Super Consumers Australia has released an industry first deep-dive into 42 super funds’ member outcomes assessments (MOAs). The MOAs are a new consumer protection requiring funds to honestly report on how they have acted in their members’ best interests. The research found every fund claimed they promoted their members’ best interests over the financial year […]
Super Consumers Australia has released an industry first deep-dive into 42 super funds’ member outcomes assessments (MOAs). The MOAs are a new consumer protection requiring funds to honestly report on how they have acted in their members’ best interests.
The research found every fund claimed they promoted their members’ best interests over the financial year 2020. This was despite 41% likely failing the new performance test due to high fees and lacklustre returns.
“Disappointingly, every fund gave themselves a pass mark and half deemed themselves so perfect they didn’t need to improve in any area at all. This is despite many of the same funds being highlighted by the regulator as having high fees or poor performance over the same time period,” said Xavier O’Halloran, director of Super Consumers Australia.
The research found:
- Documents were overwhelmingly hard to find on websites. (69%)
- Funds made up their own target investment return metric to satisfy their assessments. (69%)
- Every fund claimed they promoted their members’ best interests. (100%)
- Very few funds broke down how they worked in the best interests of members from different demographics. (24%)
- Less than half (48%) identified at least one way to improve the quality of their products.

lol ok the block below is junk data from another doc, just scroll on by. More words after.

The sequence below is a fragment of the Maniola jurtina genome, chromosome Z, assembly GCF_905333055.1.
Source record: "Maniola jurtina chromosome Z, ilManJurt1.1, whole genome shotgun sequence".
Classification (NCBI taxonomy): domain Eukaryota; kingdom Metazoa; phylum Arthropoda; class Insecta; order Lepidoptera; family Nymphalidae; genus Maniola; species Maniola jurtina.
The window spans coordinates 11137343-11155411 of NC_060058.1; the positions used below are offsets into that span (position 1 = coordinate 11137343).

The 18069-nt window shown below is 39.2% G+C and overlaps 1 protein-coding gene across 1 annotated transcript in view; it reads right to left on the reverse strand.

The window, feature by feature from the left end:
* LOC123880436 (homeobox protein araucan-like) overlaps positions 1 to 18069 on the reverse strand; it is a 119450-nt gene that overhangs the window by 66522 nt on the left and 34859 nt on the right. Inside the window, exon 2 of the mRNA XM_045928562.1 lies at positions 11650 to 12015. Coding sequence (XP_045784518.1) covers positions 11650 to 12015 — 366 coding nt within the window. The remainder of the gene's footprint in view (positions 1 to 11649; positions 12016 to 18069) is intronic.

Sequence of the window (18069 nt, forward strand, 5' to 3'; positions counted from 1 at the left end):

“Despite the regulator directing funds to more reliable, independent measures of success, funds typically chose their own metrics. Over two thirds of the funds set their own target investment return. A hurdle so low that the Productivity Commission found every fund managed to clear it, despite some serious high fees and poor performance. Only three funds referred to a more comprehensive metric similar to the upcoming APRA performance test.”
The regulator also directed funds to consider how they acted in the best interests of different groups (e.g. people with lower balances or those in part-time or casual work) within their membership. No fund broke down on a consistent basis how they ensured their product met the needs of key groups in their membership.
“Super funds need to get much better at considering the needs of groups within their membership. We’ve seen some very poor examples recently, for example charging insurance premiums to members but offering limited or no cover if they worked part time or in certain industries.”
“Funds with poor investment performance also tended to produce poorer quality reports than their better-performing counterparts. They were more likely to distract from poor performance with self-serving target returns (88%) compared to better performing funds (56%).”
“The proof will be in the pudding on Tuesday, when a large group of funds that were patting themselves on the back will be found to have failed the performance test.”
“These self-reviews did work well when the fund linked their products with comparable, objective measures, like the APRA heatmaps. Going forward, we think it is appropriate that APRA forces funds to use independent metrics. The current round of self-reporting would have led people in the worst performing funds to believe their fund was a gold medallist.“
“The best funds reflected on the areas that needed improving and committed to do better. It is this kind of honest engagement we want to see more of in the superannuation industry.”
You can read more about the findings and specific examples here.
Source: Tasmanian Times https://www.tasmaniantimes.com/2021/08/fail-super-funds-self-report-cards/#utm_source=rss&utm_medium=rss&utm_campaign=fail-super-funds-self-report-cards